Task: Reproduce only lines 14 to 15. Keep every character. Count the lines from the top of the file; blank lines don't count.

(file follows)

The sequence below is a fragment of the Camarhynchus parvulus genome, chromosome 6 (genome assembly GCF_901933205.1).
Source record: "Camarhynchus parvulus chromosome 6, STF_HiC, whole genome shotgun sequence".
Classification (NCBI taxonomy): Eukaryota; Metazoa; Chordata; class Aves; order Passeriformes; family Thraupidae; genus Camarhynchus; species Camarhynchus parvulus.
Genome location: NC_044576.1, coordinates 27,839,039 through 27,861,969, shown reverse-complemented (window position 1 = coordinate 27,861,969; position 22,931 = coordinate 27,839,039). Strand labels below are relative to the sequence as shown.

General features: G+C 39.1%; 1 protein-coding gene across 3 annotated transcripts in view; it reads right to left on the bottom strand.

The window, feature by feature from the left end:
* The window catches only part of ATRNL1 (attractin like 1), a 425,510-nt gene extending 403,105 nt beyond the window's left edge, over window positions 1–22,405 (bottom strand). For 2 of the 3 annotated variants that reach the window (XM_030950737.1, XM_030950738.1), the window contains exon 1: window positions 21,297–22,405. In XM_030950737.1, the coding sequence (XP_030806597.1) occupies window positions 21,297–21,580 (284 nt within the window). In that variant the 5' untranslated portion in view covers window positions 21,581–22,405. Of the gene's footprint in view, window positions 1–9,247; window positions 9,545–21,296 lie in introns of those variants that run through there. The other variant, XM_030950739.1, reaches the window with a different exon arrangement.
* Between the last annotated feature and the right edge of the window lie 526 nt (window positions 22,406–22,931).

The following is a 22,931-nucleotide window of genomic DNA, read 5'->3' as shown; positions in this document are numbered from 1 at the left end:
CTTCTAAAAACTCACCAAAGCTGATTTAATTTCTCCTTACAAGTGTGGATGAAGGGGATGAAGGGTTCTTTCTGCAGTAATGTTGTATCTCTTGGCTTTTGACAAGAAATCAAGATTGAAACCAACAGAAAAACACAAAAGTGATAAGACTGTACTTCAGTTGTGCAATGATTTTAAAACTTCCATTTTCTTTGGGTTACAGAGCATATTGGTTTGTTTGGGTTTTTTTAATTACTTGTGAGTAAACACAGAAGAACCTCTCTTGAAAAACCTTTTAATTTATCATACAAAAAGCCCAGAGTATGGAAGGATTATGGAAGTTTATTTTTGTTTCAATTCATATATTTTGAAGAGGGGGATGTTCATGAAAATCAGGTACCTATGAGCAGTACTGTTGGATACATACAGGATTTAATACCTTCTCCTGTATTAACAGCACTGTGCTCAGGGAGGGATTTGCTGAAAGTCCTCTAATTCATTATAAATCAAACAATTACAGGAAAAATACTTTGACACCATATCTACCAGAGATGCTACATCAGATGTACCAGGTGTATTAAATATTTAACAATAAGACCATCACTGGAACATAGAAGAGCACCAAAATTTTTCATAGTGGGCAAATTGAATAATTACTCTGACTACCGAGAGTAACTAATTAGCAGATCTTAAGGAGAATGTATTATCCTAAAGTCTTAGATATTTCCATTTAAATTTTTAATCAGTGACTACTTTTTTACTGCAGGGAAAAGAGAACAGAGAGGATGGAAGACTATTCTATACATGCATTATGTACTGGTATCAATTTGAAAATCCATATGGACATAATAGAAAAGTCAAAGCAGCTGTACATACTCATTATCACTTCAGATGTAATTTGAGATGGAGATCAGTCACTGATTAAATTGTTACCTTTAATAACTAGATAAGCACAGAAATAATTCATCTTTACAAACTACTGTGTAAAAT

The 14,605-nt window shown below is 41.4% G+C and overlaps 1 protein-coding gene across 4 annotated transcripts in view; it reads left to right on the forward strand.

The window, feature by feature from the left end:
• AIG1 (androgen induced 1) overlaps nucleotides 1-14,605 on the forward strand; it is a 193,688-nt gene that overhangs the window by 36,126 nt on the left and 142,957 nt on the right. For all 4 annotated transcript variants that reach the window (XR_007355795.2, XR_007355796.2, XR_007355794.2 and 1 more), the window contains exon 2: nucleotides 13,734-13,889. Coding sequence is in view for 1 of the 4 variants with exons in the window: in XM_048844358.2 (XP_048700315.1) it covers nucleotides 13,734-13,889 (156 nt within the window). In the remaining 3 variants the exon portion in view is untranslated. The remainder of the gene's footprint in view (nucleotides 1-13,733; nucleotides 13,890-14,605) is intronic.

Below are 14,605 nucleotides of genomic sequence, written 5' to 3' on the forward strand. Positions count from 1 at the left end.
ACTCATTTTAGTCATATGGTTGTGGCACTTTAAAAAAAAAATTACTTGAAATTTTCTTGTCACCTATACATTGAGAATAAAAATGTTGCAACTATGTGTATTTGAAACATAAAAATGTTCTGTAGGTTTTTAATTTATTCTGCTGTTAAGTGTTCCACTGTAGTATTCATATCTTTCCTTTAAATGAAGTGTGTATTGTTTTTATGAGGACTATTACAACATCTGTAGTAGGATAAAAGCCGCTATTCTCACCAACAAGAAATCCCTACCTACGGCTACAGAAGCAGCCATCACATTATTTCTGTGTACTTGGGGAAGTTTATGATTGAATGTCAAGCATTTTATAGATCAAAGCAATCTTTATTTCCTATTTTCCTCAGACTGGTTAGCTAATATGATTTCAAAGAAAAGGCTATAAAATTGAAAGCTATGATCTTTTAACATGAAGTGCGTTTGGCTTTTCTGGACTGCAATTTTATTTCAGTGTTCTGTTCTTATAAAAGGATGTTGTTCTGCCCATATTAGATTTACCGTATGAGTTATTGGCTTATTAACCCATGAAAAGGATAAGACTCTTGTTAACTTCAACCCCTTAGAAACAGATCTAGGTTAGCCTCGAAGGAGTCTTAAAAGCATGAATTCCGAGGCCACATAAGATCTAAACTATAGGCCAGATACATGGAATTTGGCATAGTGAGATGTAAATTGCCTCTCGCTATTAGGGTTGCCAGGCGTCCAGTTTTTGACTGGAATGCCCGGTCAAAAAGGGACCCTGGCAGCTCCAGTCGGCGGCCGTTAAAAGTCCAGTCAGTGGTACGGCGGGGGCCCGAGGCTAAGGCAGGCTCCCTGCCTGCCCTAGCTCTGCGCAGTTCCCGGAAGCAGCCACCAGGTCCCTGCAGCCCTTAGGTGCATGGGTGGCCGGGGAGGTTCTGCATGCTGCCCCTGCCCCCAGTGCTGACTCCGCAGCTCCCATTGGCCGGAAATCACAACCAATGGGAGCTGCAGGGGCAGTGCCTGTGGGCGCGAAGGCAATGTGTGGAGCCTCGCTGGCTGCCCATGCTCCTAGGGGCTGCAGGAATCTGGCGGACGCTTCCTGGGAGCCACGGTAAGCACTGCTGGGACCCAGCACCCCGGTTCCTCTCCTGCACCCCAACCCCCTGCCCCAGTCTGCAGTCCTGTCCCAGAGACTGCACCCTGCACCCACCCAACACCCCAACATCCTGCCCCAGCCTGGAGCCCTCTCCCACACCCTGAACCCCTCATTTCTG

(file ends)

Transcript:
Below are 14,605 nucleotides of genomic sequence, written 5' to 3' on the forward strand. Positions count from 1 at the left end.
ACTCATTTTAGTCATATGGTTGTGGCACTTTAAAAAAAAAATTACTTGAAATTTTCTTGTCACCTATACATTGAGAATAAAAATGTTGCAACTATGTGTATTTGAAACATAAAAATGTTCTGTAGGTTTTTAATTTATTCTGCTGTTAAGTGTTCCACTGTAGTATTCATATCTTTCCTTTAAATGAAGTGTGTATTGTTTTTATGAGGACTATTACAACATCTGTAGTAGGATAAAAGCCGCTATTCTCACCAACAAGAAATCCCTACCTACGGCTACAGAAGCAGCCATCACATTATTTCTGTGTACTTGGGGAAGTTTATGATTGAATGTCAAGCATTTTATAGATCAAAGCAATCTTTATTTCCTATTTTCCTCAGACTGGTTAGCTAATATGATTTCAAAGAAAAGGCTATAAAATTGAAAGCTATGATCTTTTAACATGAAGTGCGTTTGGCTTTTCTGGACTGCAATTTTATTTCAGTGTTCTGTTCTTATAAAAGGATGTTGTTCTGCCCATATTAGATTTACCGTATGAGTTATTGGCTTATTAACCCATGAAAAGGATAAGACTCTTGTTAACTTCAACCCCTTAGAAACAGATCTAGGTTAGCCTCGAAGGAGTCTTAAAAGCATGAATTCCGAGGCCACATAAGATCTAAACTATAGGCCAGATACATGGAATTTGGCATAGTGAGATGTAAATTGCCTCTCGCTATTAGGGTTGCCAGGCGTCCAGTTTTTGACTGGAATGCCCGGTCAAAAAGGGACCCTGGCAGCTCCAGTCGGCGGCCGTTAAAAGTCCAGTCAGTGGTACGGCGGGGGCCCGAGGCTAAGGCAGGCTCCCTGCCTGCCCTAGCTCTGCGCAGTTCCCGGAAGCAGCCACCAGGTCCCTGCAGCCCTTAGGTGCATGGGTGGCCGGGGAGGTTCTGCATGCTGCCCCTGCCCCCAGTGCTGACTCCGCAGCTCCCATTGGCCGGAAATCACAACCAATGGGAGCTGCAGGGGCAGTGCCTGTGGGCGCGAAGGCAATGTGTGGAGCCTCGCTGGCTGCCCATGCTCCTAGGGGCTGCAGGAATCTGGCGGACGCTTCCTGGGAGCCACGGTAAGCACTGCTGGGACCCAGCACCCCGGTTCCTCTCCTGCACCCCAACCCCCTGCCCCAGTCTGCAGTCCTGTCCCAGAGACTGCACCCTGCACCCACCCAACACCCCAACATCCTGCCCCAGCCTGGAGCCCTCTCCCACACCCTGAACCCCTCATTTCTG